By Traci Deen, Conservation Florida
On June 15, Florida Gov. Ron DeSantis signed the state’s 2023-24 $116.5 billion Framework for Freedom Budget into law. This year’s approval of almost $1 billion for land conservation is more than a remarkable achievement — it’s monumental.
This funding brings the total amount dedicated by the Florida Legislature, and approved by Gov. DeSantis, for land conservation programs and initiatives to an astounding $2 billion over the last three years.
At the height of conservation funding in our state’s history, land conservation programs were receiving $300 million annually. Two billion dollars in three years? Absolutely historic. Just years ago, many state leaders were debating whether to fund conservation programs at all.
The programs benefiting since 2021 include the Florida Department of Environmental Protection’s Florida Forever and Florida Communities Trust programs and the Florida Department of Agriculture’s Rural and Family Lands program. The Florida Forever program typically provides funds for the protection of natural areas, while the Rural and Family Lands program focuses on conserving agricultural lands and working forests. The Florida Communities Trust program compliments both by prioritizing conservation of urban and suburban areas.
Perhaps, most exciting of all, is the impact that this historic funding will have on the Florida Wildlife Corridor’s geography. This vital stretch of land spans the state, from the Everglades to Pensacola, and makes up 18 million acres of wild, public, private and working lands. Currently, just over 10 million acres, over 50%, of the vast corridor is permanently protected from development. This landmark funding will further the protection of the remaining acreage needed to conserve a functional and permanent corridor.
In this year’s budget, two key corridor sections will receive $850 million for land acquisition. The Caloosahatchee-Big Cypress Corridor is located in Southwest Florida and its protection secures critical Everglades and panther habitat. Second, is the Ocala-to-Osceola (O2O) Wildlife Corridor in North and North Central Florida, an area vital to black bears and other endangered plants and animals. Together, the areas enhance the statewide connectivity of a functional corridor.
By protecting and connecting key habitat areas and conserving a statewide wildlife corridor, we ensure the survival of many species that call Florida home, safeguard our freshwater, and keep natural and agricultural lands positively contributing to our state’s economy. The historic level of funding for land conservation programs is a major win to these efforts, allowing us to make greater progress moving forward.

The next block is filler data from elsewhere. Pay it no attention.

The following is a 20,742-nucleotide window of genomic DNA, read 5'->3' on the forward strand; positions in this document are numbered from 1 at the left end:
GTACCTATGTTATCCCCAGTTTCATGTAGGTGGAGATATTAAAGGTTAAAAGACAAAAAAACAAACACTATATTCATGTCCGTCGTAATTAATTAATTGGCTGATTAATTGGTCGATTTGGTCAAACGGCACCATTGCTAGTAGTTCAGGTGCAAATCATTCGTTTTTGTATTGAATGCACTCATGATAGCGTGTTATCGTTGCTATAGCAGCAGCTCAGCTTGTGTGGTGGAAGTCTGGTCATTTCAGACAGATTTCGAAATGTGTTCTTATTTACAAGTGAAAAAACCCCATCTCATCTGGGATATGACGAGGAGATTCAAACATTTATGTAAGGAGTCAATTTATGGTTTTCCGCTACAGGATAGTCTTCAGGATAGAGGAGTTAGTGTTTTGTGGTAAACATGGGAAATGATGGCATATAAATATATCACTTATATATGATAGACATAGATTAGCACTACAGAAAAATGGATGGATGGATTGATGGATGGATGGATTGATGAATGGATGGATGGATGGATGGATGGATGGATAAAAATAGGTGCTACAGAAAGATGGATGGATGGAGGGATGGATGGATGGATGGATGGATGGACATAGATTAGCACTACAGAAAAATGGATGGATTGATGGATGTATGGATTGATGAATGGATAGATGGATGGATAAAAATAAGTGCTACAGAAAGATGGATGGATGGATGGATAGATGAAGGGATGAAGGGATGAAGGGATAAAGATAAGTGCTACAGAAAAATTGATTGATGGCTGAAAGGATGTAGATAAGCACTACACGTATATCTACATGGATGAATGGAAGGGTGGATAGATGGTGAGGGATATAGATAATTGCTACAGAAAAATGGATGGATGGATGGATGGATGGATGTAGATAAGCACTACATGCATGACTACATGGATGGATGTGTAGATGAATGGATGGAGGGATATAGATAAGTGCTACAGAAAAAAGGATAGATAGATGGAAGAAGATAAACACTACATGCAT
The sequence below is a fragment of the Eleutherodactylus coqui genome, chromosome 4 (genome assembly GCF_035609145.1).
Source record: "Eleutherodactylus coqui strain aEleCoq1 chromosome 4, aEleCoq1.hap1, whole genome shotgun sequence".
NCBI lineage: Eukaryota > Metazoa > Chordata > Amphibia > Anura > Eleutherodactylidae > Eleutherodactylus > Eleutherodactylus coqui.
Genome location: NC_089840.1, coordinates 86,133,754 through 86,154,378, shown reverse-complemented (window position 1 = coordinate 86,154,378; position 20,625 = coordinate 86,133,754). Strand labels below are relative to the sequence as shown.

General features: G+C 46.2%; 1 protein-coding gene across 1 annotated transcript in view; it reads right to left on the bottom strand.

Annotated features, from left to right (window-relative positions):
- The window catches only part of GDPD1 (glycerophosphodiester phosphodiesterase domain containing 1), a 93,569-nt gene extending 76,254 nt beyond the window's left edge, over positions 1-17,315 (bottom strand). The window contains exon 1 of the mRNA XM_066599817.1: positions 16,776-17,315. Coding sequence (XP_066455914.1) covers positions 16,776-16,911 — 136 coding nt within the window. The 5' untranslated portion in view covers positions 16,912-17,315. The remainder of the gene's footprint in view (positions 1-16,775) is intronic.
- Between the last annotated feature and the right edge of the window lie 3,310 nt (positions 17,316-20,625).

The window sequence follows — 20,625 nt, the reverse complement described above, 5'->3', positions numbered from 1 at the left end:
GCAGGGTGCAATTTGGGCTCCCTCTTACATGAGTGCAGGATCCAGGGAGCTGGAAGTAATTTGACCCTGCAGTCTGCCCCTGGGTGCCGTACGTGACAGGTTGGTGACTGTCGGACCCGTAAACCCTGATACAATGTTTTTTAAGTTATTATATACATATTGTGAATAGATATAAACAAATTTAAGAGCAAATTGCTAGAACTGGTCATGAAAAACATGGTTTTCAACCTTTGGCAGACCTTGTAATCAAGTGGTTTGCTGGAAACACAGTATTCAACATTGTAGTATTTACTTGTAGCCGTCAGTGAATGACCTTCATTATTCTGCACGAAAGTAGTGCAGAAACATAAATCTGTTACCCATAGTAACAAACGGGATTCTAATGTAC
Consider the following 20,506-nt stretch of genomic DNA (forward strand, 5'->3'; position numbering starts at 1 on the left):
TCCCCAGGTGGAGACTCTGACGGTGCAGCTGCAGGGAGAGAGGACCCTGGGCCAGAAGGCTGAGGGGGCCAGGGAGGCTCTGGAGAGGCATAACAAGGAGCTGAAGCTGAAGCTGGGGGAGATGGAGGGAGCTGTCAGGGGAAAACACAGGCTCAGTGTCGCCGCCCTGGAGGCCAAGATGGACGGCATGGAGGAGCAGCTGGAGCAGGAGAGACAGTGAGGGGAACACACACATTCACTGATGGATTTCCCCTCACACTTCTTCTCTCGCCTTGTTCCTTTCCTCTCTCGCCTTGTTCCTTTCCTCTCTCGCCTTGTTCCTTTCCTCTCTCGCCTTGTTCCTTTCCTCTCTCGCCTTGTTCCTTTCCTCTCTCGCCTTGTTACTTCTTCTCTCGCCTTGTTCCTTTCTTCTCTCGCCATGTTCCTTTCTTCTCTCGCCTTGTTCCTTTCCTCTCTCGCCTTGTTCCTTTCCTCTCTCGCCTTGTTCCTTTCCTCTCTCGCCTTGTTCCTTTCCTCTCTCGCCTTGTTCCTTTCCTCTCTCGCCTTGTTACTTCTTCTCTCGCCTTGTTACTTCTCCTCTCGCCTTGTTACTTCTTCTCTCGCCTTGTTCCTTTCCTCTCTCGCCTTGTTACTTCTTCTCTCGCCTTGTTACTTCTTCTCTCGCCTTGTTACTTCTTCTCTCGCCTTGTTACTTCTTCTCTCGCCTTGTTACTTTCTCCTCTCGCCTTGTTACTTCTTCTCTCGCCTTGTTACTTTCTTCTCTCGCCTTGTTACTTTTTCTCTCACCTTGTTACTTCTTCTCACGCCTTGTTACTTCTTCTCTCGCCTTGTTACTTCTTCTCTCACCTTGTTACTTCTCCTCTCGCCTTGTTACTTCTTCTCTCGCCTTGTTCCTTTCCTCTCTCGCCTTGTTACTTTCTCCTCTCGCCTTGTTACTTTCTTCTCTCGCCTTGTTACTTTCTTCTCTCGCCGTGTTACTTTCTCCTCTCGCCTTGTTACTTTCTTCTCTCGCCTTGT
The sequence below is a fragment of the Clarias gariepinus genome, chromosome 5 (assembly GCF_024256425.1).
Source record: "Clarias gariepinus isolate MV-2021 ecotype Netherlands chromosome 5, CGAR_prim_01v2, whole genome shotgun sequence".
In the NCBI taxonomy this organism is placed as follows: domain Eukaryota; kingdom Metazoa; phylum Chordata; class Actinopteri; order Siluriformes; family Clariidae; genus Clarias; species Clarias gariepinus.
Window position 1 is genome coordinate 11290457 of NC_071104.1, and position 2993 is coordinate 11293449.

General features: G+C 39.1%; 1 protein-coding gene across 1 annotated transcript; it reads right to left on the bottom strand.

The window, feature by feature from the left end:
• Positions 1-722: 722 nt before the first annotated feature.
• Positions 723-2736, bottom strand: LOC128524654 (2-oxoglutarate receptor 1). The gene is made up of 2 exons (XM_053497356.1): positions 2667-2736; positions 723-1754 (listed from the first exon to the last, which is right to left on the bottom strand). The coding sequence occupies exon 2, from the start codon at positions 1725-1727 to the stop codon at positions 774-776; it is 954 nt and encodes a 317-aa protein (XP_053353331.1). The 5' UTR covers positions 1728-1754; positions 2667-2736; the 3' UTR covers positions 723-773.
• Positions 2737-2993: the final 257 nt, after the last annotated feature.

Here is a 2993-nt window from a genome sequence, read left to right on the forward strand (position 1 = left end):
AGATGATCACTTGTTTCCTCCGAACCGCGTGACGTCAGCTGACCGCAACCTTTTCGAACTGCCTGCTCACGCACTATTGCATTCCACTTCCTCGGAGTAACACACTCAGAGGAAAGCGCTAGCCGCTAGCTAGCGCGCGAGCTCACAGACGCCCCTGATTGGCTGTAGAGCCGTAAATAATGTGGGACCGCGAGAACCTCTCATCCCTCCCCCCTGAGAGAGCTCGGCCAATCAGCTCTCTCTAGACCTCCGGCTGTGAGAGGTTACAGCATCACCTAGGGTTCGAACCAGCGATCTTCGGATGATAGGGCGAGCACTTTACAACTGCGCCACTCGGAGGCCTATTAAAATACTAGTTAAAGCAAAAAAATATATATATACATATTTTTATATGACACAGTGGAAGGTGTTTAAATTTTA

The enormity of this funding cannot be overstated. Preserving our state’s natural resources is essential to maintaining our quality of life and supporting tourism, agriculture and other industries that depend on a healthy natural environment. By investing in land conservation today, we are protecting the future of our state for generations to come.
This would not have happened without the leadership of Florida’s legislature. I commend House Speaker Paul Renner and Senate President Kathleen Passidomo for their tireless commitment to bring leaders and advocates alike together to ensure that conservation was a top priority this legislative session. Our gratitude to the Legislature for budgeting conservation at these unprecedented levels, and to Gov. DeSantis for signing it into law. It’s made history.
It’s not every day that we get to celebrate such a colossal win for conservation. Overall, we should celebrate this historic funding for land conservation in the state budget and recognize it as an investment in our state’s future. It sets a precedent for continued efforts to prioritize the preservation of our natural resources and ensures that we can maintain our beautiful and unique environment for our collective conservation future.
As residents of this remarkable state, we should applaud this dedication to striking a balance between economic prosperity and environmental responsibility. Let us find common ground in the protection of the actual ground we share. Let’s rally behind this momentum and work together to ensure a sustainable future for our beloved Sunshine State.
Florida has a rich history of preserving its natural resources and landscapes thanks to continuous efforts from various nonprofit organizations, government agencies, philanthropists, landowners, conservationists and people like you who love this paradise we get to call home. Now that our programs have been funded at historic levels, it’s time for all of us to harness that opportunity with everything we have. It’s time to roll our sleeves up and get to work conserving land.
If you’d like to get involved, consider supporting a land conservancy like Conservation Florida. We’ll be working with our partners at the state to put that money into the land!
Our work is far from over. This is a critical positive step in the right direction. Let’s build on this step and the next one and the next one. Let’s forge a path that keeps Florida wild — forever. Join us!
Traci Deen is CEO and president of Conservation Florida, a statewide accredited land conservancy working to conserve Florida’s water, wildlife and wild places, and protect the Florida Wildlife Corridor. To learn more, visit conservationfla.org or follow on Facebook at Facebook.com/ConserveFlorida, Twitter at @Conservation_FL or Instagram at @ConservationFlorida.
This opinion piece was originally published by the Orlando Sentinel, which is a media partner of The Invading Sea. If you are interested in submitting an opinion piece to The Invading Sea, email Editor Nathan Crabbe at firstname.lastname@example.org. Sign up for The Invading Sea newsletter by visiting here.